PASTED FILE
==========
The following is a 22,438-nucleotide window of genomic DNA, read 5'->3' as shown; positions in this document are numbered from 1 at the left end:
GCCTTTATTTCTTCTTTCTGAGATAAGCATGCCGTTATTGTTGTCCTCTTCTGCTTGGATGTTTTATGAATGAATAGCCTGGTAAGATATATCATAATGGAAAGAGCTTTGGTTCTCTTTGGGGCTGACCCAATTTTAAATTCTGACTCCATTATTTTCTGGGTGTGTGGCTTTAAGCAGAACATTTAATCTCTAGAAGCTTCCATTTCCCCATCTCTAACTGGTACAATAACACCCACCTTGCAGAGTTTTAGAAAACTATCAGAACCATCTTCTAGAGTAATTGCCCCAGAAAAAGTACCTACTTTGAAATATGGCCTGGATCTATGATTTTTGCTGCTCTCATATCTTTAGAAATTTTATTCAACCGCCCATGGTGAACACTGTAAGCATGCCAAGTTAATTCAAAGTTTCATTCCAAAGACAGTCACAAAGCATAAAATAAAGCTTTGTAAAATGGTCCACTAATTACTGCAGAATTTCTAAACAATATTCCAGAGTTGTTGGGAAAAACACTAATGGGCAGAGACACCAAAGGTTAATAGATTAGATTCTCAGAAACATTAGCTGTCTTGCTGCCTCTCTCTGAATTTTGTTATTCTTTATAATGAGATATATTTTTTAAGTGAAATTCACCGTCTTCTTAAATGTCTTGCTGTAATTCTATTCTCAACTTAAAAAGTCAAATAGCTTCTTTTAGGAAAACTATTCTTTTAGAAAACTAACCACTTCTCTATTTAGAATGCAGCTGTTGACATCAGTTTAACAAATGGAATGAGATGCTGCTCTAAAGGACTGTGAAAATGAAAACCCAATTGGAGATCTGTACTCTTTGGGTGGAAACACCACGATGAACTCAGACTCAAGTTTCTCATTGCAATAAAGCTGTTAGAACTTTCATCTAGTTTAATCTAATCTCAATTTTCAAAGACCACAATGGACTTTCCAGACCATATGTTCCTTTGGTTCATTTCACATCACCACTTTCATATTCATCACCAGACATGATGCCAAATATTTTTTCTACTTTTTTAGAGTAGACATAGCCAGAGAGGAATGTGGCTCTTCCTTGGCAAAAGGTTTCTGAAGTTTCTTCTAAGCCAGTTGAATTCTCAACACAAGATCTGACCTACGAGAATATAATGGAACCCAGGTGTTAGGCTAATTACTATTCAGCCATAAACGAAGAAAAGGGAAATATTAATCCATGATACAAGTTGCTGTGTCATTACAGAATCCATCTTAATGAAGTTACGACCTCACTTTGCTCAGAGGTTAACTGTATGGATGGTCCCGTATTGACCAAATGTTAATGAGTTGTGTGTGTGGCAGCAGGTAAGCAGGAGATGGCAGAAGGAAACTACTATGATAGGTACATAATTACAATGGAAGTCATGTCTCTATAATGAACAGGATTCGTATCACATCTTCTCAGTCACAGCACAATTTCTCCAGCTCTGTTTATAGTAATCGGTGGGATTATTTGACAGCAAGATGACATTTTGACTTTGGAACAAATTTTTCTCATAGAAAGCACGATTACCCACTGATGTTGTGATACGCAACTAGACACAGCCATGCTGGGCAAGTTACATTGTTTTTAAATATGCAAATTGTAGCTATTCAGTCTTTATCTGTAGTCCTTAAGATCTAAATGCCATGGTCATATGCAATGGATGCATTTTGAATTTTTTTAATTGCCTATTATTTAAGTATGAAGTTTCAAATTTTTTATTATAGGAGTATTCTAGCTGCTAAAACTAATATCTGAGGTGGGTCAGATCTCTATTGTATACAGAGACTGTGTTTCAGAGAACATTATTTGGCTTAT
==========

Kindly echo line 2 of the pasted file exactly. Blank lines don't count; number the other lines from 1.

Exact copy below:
GCCTTTATTTCTTCTTTCTGAGATAAGCATGCCGTTATTGTTGTCCTCTTCTGCTTGGATGTTTTATGAATGAATAGCCTGGTAAGATATATCATAATGGAAAGAGCTTTGGTTCTCTTTGGGGCTGACCCAATTTTAAATTCTGACTCCATTATTTTCTGGGTGTGTGGCTTTAAGCAGAACATTTAATCTCTAGAAGCTTCCATTTCCCCATCTCTAACTGGTACAATAACACCCACCTTGCAGAGTTTTAGAAAACTATCAGAACCATCTTCTAGAGTAATTGCCCCAGAAAAAGTACCTACTTTGAAATATGGCCTGGATCTATGATTTTTGCTGCTCTCATATCTTTAGAAATTTTATTCAACCGCCCATGGTGAACACTGTAAGCATGCCAAGTTAATTCAAAGTTTCATTCCAAAGACAGTCACAAAGCATAAAATAAAGCTTTGTAAAATGGTCCACTAATTACTGCAGAATTTCTAAACAATATTCCAGAGTTGTTGGGAAAAACACTAATGGGCAGAGACACCAAAGGTTAATAGATTAGATTCTCAGAAACATTAGCTGTCTTGCTGCCTCTCTCTGAATTTTGTTATTCTTTATAATGAGATATATTTTTTAAGTGAAATTCACCGTCTTCTTAAATGTCTTGCTGTAATTCTATTCTCAACTTAAAAAGTCAAATAGCTTCTTTTAGGAAAACTATTCTTTTAGAAAACTAACCACTTCTCTATTTAGAATGCAGCTGTTGACATCAGTTTAACAAATGGAATGAGATGCTGCTCTAAAGGACTGTGAAAATGAAAACCCAATTGGAGATCTGTACTCTTTGGGTGGAAACACCACGATGAACTCAGACTCAAGTTTCTCATTGCAATAAAGCTGTTAGAACTTTCATCTAGTTTAATCTAATCTCAATTTTCAAAGACCACAATGGACTTTCCAGACCATATGTTCCTTTGGTTCATTTCACATCACCACTTTCATATTCATCACCAGACATGATGCCAAATATTTTTTCTACTTTTTTAGAGTAGACATAGCCAGAGAGGAATGTGGCTCTTCCTTGGCAAAAGGTTTCTGAAGTTTCTTCTAAGCCAGTTGAATTCTCAACACAAGATCTGACCTACGAGAATATAATGGAACCCAGGTGTTAGGCTAATTACTATTCAGCCATAAACGAAGAAAAGGGAAATATTAATCCATGATACAAGTTGCTGTGTCATTACAGAATCCATCTTAATGAAGTTACGACCTCACTTTGCTCAGAGGTTAACTGTATGGATGGTCCCGTATTGACCAAATGTTAATGAGTTGTGTGTGTGGCAGCAGGTAAGCAGGAGATGGCAGAAGGAAACTACTATGATAGGTACATAATTACAATGGAAGTCATGTCTCTATAATGAACAGGATTCGTATCACATCTTCTCAGTCACAGCACAATTTCTCCAGCTCTGTTTATAGTAATCGGTGGGATTATTTGACAGCAAGATGACATTTTGACTTTGGAACAAATTTTTCTCATAGAAAGCACGATTACCCACTGATGTTGTGATACGCAACTAGACACAGCCATGCTGGGCAAGTTACATTGTTTTTAAATATGCAAATTGTAGCTATTCAGTCTTTATCTGTAGTCCTTAAGATCTAAATGCCATGGTCATATGCAATGGATGCATTTTGAATTTTTTTAATTGCCTATTATTTAAGTATGAAGTTTCAAATTTTTTATTATAGGAGTATTCTAGCTGCTAAAACTAATATCTGAGGTGGGTCAGATCTCTATTGTATACAGAGACTGTGTTTCAGAGAACATTATTTGGCTTAT